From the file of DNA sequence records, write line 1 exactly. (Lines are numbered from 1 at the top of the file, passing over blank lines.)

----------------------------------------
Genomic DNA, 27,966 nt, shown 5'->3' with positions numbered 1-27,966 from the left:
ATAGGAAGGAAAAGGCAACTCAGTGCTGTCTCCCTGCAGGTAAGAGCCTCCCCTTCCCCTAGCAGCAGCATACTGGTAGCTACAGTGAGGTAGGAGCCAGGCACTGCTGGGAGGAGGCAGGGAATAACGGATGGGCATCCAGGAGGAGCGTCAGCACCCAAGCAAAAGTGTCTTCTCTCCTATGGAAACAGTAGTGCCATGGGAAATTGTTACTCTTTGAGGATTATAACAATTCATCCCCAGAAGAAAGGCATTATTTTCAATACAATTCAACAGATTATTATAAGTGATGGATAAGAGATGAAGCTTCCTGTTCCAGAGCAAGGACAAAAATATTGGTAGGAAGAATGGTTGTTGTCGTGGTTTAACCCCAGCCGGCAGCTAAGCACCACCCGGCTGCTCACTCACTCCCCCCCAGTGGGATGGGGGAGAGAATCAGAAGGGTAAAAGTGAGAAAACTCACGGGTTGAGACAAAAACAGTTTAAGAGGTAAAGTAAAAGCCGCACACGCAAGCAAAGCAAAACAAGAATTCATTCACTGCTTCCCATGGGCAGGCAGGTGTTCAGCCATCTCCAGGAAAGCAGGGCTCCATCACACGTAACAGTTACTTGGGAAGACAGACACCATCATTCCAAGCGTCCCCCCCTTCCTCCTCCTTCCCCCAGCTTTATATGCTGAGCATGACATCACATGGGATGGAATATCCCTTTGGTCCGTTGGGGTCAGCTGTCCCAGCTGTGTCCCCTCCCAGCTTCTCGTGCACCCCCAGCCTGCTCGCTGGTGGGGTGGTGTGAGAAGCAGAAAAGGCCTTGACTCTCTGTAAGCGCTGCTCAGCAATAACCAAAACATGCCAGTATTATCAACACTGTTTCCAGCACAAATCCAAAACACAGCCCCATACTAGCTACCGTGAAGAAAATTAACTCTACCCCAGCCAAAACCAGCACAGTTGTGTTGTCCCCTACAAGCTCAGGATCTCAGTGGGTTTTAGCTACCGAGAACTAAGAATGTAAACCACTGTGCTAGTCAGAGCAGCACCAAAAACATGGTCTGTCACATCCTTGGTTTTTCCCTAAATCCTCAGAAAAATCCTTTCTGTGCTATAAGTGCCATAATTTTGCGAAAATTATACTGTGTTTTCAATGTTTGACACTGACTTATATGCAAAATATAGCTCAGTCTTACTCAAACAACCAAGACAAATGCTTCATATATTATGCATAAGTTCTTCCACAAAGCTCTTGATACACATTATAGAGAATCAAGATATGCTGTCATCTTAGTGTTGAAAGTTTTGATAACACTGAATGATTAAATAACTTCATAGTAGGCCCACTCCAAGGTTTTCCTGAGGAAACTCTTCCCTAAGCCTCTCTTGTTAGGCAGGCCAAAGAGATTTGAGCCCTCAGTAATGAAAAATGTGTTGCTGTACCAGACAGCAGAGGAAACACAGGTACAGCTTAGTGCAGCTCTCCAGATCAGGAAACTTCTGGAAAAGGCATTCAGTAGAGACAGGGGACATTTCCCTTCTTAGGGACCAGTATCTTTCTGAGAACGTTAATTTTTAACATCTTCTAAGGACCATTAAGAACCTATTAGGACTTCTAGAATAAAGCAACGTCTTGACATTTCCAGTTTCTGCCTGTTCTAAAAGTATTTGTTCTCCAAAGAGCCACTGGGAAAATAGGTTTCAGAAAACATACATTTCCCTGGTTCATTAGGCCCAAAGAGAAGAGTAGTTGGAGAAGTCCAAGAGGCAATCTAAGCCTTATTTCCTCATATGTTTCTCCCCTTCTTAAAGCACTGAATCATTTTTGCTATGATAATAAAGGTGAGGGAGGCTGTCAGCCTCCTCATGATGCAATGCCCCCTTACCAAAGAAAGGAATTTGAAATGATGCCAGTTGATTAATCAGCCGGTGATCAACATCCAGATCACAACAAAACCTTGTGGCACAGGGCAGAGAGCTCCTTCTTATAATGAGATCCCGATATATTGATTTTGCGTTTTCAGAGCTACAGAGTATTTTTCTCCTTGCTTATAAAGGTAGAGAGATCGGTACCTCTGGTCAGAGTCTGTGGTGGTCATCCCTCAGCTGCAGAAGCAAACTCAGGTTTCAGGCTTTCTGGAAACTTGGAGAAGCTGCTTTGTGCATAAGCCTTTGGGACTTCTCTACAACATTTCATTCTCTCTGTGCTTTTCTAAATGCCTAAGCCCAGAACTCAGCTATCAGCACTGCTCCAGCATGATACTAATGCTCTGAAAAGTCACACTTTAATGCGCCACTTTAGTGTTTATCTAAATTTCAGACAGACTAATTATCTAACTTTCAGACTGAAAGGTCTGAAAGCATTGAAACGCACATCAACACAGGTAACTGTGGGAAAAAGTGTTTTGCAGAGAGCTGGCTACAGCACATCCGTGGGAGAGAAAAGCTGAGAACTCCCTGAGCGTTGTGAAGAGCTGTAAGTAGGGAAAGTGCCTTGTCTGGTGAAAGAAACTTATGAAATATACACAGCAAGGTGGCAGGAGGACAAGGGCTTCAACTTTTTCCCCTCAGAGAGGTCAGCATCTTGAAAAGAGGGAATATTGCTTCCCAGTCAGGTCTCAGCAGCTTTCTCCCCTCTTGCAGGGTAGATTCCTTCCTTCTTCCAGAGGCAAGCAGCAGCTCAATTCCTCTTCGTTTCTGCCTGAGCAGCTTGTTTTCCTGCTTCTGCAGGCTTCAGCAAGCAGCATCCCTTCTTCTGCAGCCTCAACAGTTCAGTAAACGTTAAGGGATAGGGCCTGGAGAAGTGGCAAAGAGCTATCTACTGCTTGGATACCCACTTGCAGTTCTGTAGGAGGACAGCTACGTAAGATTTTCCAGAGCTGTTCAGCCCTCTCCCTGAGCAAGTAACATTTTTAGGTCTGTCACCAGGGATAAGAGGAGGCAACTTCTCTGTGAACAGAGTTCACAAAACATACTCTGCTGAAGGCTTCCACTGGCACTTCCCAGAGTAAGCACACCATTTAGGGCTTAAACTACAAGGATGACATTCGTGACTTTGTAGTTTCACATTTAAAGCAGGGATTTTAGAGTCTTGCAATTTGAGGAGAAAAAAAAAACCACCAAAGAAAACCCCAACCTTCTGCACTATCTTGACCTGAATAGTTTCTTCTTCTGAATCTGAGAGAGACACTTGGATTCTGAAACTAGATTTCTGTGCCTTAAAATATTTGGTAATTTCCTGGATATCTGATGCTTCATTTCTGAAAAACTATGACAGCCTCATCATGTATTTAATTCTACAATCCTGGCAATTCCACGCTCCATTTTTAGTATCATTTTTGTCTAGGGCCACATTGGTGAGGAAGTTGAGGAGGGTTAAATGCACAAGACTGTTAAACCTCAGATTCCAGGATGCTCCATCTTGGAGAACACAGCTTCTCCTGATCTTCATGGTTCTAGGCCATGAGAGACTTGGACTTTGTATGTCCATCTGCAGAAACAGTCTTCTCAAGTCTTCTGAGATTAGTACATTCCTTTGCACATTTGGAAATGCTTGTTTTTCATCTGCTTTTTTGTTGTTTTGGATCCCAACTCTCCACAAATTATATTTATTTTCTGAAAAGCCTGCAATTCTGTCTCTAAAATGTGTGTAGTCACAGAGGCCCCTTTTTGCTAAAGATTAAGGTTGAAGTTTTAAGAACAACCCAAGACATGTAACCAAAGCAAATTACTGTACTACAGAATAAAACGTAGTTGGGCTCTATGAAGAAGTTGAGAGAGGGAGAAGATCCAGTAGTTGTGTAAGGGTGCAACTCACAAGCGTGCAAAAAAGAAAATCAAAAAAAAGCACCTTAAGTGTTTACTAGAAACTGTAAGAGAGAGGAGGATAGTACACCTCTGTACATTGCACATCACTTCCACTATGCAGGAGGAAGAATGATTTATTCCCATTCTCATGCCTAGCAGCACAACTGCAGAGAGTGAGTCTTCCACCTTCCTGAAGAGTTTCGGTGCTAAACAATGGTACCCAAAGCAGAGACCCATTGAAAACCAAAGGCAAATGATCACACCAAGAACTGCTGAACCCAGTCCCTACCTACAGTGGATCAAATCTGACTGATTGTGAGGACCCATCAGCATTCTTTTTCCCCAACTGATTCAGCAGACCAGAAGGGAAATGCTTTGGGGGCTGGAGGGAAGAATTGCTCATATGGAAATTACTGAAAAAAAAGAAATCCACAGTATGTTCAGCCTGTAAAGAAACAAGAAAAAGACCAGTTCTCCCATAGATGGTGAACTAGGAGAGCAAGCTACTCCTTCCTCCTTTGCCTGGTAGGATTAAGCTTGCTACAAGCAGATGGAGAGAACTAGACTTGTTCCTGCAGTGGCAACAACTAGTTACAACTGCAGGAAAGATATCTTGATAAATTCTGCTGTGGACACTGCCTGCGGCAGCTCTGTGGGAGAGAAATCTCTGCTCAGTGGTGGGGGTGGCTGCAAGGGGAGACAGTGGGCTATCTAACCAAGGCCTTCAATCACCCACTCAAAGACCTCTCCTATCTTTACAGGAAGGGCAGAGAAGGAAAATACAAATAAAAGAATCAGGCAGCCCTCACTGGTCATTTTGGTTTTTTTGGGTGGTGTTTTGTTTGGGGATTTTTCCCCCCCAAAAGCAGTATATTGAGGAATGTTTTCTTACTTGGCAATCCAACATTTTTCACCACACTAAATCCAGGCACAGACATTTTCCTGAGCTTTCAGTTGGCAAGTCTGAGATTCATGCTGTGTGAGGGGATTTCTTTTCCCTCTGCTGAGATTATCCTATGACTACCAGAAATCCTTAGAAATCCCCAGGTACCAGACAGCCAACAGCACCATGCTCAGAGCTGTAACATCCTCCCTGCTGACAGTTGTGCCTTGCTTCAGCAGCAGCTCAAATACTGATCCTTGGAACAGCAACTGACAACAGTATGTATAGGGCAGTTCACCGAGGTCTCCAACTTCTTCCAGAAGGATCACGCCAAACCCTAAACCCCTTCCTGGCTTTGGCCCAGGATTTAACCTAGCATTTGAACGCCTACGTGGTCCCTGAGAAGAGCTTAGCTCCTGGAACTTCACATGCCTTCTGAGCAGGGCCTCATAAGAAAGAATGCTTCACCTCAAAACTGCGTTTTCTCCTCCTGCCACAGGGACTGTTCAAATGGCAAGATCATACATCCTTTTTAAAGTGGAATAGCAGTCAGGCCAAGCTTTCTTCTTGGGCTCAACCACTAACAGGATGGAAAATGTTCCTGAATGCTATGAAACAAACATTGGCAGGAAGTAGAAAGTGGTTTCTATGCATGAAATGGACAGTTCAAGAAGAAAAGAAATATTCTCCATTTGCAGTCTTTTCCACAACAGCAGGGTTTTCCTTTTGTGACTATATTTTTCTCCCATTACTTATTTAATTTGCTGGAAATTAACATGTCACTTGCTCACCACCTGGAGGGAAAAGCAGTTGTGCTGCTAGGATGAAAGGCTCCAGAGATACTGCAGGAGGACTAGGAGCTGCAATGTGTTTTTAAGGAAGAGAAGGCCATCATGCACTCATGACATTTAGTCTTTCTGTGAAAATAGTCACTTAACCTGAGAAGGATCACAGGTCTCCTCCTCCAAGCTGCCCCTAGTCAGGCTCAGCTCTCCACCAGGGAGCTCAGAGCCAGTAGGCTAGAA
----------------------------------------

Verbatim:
Genomic DNA, 27,966 nt, shown 5'->3' with positions numbered 1-27,966 from the left: